Companies turn to employee resource groups to manage internal discourse around the abortion ruling
The U.S. Supreme Court’s decision on abortion rights led many companies to come out in support of employees seeking access to reproductive health services, with employers ranging from Disney to Dick’s Sporting Goods vowing to cover the travel expenses of women who must travel to other states for them.
Meanwhile, business leaders have also had to figure out how to manage employees’ impassioned feelings and discourse around the court’s controversial ruling.
“With respect to companies managing internal dialogue, we know every company has their own culture, values and approach to conducting business,” said Tracy Avin, CEO of the HR networking platform Troop HR. “While remaining respectful of that, it is of the utmost importance that employees know they have a safe space to deal with their professional matters and personal issues that may cross over into the workplace. Without that, there can be no trust, and trust is the foundation of any healthy relationship, professional or personal.”
With that in mind, Troop HR — which counts among its members HR executives from companies like Amazon, Walmart and Johnson & Johnson — has in recent days seen companies use employee resource groups (ERGs) to facilitate employee conversations, as well as executive leadership sending companywide emails to employees stressing their support for their teams’ wellbeing and the availability of managers for support.
Avin also advised HR managers to devise a list of third-party support systems such as employee assistance programs (EAPs) and services for mental health support that employees can tap into.
Employee mental health has been a growing concern of the c-suite ever since the pandemic struck and remains top of mind in the wake of the SCOTUS decision.
“While HR departments will be dealing with possible additions to medical policies, they will also be dealing with employees needing mental and physical health days off to deal with the ramifications of Roe’s reversal,” said Sara Bandurian, who heads operations at the digital and design agency Online Optimism.
On the day of the court ruling on June 24 and into this week, the company let employees know it was OK if they needed to take time off because they were processing the news — in fact, time off was encouraged.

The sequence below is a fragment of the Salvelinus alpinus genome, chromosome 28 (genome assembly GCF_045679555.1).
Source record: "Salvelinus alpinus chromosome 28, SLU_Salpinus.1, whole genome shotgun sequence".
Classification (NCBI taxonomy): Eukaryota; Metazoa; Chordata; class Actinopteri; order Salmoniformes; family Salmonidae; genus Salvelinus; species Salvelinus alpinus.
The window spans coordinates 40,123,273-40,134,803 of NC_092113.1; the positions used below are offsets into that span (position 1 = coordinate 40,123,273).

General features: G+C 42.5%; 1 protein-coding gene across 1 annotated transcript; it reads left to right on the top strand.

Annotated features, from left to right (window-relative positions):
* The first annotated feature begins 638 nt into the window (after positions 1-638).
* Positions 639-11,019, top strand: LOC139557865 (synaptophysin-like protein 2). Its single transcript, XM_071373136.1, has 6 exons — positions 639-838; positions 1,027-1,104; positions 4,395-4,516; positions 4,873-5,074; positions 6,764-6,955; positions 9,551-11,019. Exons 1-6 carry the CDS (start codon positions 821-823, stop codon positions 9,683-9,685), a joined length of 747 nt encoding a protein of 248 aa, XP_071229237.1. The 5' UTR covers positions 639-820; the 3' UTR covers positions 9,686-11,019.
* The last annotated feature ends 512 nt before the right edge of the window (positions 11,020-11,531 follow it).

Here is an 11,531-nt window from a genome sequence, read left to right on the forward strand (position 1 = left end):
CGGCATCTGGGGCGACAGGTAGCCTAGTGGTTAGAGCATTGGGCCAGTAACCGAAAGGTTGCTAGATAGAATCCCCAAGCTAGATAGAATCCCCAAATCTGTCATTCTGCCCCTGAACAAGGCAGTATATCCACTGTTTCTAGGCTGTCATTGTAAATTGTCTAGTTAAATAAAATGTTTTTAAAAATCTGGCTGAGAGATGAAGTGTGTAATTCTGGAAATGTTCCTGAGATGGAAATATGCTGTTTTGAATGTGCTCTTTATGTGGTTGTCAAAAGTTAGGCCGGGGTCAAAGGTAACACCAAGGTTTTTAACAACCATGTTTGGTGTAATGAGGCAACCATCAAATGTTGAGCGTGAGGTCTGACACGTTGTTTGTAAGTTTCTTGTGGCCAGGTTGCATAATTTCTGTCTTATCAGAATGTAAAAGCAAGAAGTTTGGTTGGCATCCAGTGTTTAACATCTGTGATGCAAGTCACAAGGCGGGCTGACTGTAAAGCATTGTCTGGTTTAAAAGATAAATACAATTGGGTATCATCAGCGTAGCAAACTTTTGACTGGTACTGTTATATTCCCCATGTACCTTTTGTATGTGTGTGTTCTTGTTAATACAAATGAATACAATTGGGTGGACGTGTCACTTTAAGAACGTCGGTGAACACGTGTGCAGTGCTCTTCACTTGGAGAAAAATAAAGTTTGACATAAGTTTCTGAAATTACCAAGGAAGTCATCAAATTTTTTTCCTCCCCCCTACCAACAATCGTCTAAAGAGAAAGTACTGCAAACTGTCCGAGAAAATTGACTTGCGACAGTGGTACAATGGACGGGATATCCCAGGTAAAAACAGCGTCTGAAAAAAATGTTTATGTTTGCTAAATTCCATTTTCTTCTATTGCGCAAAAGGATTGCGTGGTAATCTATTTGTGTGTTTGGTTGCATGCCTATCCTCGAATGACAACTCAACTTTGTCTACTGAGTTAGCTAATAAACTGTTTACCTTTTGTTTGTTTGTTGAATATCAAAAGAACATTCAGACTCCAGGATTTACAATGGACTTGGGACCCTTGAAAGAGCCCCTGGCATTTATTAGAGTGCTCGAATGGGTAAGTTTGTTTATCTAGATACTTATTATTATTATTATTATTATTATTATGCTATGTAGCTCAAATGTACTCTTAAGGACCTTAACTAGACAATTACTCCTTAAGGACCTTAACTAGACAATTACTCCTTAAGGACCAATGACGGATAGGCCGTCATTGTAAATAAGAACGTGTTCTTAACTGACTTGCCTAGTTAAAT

While some employers may feel uncomfortable with communication around such a contentious issue, there are solid reasons why they should not avoid it, according to David Gu, founder of the online retailer Neutypechic. “Providing a space for employees to discuss their thoughts and feelings on Roe v. Wade can help to foster a more open and inclusive workplace,” he explained.
Employees who feel an employer is taking the time to listen to their concerns and address them in a respectful way are more likely to be engaged, productive team members, as Gu sees it.
“As the country continues to grapple with this complex issue, companies have an opportunity to model respectful dialogue and civil discourse for their employees,” he said. “By encouraging employees to openly discuss Roe v. Wade, companies can build a more informed and productive workforce, and maybe even help move the country forward on this divisive issue.”
Jes Osrow, cofounder and COO of The Rise Journey, an HR consultancy, believes company leaders are right to take potentially controversial positions — including the disclosure of their political affiliations and the organizations they support financially.
“If any organization wants to have a political affiliation, that’s fine,” she argued. “This isn’t about whether your political affiliation is incorrect or correct. It’s about your organization and your people knowing who they’re working for. It’s important that you have folks who align with your values.”
As she sees it, “Companies need to create a sense of humanity, and how they do this is by making themselves more human.”